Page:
SANTA ANA, Calif. (CN) – Attorney Michael Avenatti pleaded not guilty Monday to federal charges accusing him of stealing millions of dollars from his clients, lying on income tax returns and deceiving investigators during bankruptcy proceedings.
A federal grand jury returned a 36-count indictment on April 11 claiming Avenatti stole over $12 million from settlement funds meant for his clients, which he then used to finance his coffee company, a racing team and other lavish personal expenses such as a $5 million jet he co-owned.
Prosecutors say Avenatti – who briefly explored a 2020 presidential run – stole a $4 million settlement from Los Angeles County in January 2015 that he negotiated for a paraplegic man who claimed the county violated his constitutional rights.
Avenatti, 48, was also arrested last month in the Southern District of New York on charges he attempted to shake down apparel giant Nike for at least $20 million by threatening to reveal information about payments made to high school athletes.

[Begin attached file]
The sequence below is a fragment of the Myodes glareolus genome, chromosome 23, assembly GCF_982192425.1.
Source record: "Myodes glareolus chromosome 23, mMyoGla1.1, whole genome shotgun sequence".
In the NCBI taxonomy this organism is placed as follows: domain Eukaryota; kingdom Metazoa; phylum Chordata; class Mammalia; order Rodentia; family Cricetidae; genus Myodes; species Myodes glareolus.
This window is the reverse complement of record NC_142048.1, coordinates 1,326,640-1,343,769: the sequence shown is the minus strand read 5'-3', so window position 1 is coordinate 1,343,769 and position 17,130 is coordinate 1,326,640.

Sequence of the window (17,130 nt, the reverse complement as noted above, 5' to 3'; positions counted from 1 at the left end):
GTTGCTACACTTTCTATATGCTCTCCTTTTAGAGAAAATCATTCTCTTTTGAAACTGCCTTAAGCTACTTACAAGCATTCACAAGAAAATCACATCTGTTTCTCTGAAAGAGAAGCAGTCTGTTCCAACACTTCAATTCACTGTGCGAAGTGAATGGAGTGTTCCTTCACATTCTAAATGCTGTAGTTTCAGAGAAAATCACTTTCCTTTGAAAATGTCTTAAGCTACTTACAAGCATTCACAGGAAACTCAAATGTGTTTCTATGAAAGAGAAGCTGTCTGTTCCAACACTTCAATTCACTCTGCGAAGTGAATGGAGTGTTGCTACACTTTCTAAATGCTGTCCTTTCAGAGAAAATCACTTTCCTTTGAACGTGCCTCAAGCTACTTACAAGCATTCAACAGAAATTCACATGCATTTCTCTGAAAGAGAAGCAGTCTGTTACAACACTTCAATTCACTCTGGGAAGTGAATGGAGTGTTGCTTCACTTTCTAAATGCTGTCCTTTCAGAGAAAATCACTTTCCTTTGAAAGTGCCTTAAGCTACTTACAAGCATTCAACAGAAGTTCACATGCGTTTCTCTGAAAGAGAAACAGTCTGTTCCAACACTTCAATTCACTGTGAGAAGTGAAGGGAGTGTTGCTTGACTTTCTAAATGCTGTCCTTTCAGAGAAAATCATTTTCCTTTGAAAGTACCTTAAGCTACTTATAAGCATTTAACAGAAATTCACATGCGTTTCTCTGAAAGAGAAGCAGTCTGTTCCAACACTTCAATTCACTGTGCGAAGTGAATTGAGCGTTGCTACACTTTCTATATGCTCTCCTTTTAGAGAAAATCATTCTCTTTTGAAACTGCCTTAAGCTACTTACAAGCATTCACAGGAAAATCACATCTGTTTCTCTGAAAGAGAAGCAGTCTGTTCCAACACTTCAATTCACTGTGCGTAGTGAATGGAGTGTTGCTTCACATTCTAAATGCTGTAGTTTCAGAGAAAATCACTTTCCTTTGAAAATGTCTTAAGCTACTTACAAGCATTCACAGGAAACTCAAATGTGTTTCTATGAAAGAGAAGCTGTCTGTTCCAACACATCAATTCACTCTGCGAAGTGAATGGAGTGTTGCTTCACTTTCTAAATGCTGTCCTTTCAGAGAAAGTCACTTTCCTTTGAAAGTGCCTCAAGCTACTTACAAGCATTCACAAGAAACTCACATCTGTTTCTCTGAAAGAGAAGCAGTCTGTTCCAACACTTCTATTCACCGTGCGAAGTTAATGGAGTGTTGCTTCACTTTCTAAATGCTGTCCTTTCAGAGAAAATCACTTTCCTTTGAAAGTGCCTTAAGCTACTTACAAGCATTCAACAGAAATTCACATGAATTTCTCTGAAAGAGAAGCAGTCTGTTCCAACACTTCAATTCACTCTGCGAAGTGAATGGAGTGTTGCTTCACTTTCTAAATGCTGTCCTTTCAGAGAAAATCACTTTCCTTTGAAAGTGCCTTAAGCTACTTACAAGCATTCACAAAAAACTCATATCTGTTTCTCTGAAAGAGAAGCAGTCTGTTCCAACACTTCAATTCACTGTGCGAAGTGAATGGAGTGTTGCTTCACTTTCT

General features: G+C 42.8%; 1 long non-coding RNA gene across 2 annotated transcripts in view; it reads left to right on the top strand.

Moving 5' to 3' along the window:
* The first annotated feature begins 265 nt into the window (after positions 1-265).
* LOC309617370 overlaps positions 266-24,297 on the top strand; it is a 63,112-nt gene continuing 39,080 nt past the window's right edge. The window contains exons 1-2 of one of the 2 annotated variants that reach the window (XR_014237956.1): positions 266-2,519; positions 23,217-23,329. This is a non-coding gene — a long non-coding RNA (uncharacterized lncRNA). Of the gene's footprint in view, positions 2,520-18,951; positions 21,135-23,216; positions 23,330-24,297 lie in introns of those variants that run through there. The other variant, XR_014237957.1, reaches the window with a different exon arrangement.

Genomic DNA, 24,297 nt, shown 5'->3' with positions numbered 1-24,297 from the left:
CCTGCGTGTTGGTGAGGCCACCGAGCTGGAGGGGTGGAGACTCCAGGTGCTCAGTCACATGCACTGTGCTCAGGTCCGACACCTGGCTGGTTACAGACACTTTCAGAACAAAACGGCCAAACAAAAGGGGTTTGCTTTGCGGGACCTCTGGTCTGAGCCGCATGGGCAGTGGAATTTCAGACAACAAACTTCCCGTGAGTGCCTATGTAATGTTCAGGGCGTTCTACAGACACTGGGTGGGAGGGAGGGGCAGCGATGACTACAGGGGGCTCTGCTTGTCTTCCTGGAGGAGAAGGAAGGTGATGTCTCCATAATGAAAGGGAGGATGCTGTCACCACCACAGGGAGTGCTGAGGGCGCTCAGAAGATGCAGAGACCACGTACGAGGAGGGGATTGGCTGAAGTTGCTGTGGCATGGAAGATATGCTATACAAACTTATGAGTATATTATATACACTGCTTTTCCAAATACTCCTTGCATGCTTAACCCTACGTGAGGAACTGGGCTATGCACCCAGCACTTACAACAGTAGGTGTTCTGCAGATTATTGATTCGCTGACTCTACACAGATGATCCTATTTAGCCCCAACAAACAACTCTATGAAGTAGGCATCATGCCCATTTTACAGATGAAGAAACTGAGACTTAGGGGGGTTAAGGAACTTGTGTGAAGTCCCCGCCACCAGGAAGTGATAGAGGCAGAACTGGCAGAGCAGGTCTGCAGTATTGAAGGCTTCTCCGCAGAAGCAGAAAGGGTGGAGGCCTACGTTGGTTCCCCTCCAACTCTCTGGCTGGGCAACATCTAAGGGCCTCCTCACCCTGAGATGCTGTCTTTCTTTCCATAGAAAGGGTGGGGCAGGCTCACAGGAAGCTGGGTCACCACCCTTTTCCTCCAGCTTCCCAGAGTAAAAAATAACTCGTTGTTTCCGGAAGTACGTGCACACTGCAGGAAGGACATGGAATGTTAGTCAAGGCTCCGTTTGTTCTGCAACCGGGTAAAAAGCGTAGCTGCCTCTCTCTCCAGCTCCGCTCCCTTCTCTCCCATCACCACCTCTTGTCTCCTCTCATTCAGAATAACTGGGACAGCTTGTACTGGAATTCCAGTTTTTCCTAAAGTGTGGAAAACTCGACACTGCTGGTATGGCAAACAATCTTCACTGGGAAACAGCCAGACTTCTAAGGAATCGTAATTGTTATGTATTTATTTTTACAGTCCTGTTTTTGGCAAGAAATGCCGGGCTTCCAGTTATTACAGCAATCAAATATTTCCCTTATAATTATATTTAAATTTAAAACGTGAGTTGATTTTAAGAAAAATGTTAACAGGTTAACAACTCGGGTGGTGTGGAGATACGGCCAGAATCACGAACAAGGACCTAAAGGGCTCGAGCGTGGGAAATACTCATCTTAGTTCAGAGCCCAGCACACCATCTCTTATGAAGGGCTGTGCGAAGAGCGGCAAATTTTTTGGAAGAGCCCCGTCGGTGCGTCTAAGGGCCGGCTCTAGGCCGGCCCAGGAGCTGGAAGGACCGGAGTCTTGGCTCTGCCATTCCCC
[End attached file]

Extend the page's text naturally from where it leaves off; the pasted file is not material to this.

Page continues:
Appearing in federal court in Santa Ana, California, on Monday, the attorney who once represented porn actress Stormy Daniels in her action against President Donald Trump was asked by the judge to enter a plea on the charges.
“Not guilty to all charges,” Avenatti said.
Federal prosecutors had no comment after the hearing.
The trial is set to begin June 25 and is estimated to last 15 days.
Hours before the hearing, Avenatti wrote on Twitter that he has a right to a fair jury trial and the right to presumption of innocence despite any spat he may with his political enemies, including Trump.
“As a citizen of this country, I am entitled to both, I expect both, and I demand both,” Avenatti tweeted. “We don’t convict someone in America based on a one-sided argument and a press conference. Even when he is one of the biggest enemies of the president and his son.”
Avenatti also said in the tweet that he would be limiting his social media posts about the case.
He is represented by John Lewis Littrell of the firm Bienert Miller and Katzman.